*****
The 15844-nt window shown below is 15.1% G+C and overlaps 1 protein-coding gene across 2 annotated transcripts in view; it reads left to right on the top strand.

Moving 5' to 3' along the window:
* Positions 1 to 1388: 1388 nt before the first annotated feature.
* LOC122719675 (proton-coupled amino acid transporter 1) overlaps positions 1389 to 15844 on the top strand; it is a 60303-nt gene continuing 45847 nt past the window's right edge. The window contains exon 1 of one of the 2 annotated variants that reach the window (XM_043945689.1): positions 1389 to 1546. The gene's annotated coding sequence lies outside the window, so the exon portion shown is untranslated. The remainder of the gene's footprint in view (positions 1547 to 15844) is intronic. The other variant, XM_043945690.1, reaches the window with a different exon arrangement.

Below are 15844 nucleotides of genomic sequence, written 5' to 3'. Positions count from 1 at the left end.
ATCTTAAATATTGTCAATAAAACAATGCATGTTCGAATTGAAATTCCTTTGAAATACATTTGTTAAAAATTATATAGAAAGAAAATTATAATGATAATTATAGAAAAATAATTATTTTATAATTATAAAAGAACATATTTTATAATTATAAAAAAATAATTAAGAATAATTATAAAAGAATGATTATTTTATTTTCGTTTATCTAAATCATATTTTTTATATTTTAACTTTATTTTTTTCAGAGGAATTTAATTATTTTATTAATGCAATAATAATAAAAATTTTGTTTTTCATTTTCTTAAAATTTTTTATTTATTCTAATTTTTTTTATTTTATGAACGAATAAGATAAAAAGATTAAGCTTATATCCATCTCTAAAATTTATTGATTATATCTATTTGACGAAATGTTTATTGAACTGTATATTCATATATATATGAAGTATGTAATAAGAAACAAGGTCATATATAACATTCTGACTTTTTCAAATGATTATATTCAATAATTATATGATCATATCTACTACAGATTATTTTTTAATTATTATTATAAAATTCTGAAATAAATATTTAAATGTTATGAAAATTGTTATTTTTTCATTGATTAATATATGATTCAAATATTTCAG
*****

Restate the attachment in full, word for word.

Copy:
The 15844-nt window shown below is 15.1% G+C and overlaps 1 protein-coding gene across 2 annotated transcripts in view; it reads left to right on the top strand.

Moving 5' to 3' along the window:
* Positions 1 to 1388: 1388 nt before the first annotated feature.
* LOC122719675 (proton-coupled amino acid transporter 1) overlaps positions 1389 to 15844 on the top strand; it is a 60303-nt gene continuing 45847 nt past the window's right edge. The window contains exon 1 of one of the 2 annotated variants that reach the window (XM_043945689.1): positions 1389 to 1546. The gene's annotated coding sequence lies outside the window, so the exon portion shown is untranslated. The remainder of the gene's footprint in view (positions 1547 to 15844) is intronic. The other variant, XM_043945690.1, reaches the window with a different exon arrangement.

Below are 15844 nucleotides of genomic sequence, written 5' to 3'. Positions count from 1 at the left end.
ATCTTAAATATTGTCAATAAAACAATGCATGTTCGAATTGAAATTCCTTTGAAATACATTTGTTAAAAATTATATAGAAAGAAAATTATAATGATAATTATAGAAAAATAATTATTTTATAATTATAAAAGAACATATTTTATAATTATAAAAAAATAATTAAGAATAATTATAAAAGAATGATTATTTTATTTTCGTTTATCTAAATCATATTTTTTATATTTTAACTTTATTTTTTTCAGAGGAATTTAATTATTTTATTAATGCAATAATAATAAAAATTTTGTTTTTCATTTTCTTAAAATTTTTTATTTATTCTAATTTTTTTTATTTTATGAACGAATAAGATAAAAAGATTAAGCTTATATCCATCTCTAAAATTTATTGATTATATCTATTTGACGAAATGTTTATTGAACTGTATATTCATATATATATGAAGTATGTAATAAGAAACAAGGTCATATATAACATTCTGACTTTTTCAAATGATTATATTCAATAATTATATGATCATATCTACTACAGATTATTTTTTAATTATTATTATAAAATTCTGAAATAAATATTTAAATGTTATGAAAATTGTTATTTTTTCATTGATTAATATATGATTCAAATATTTCAG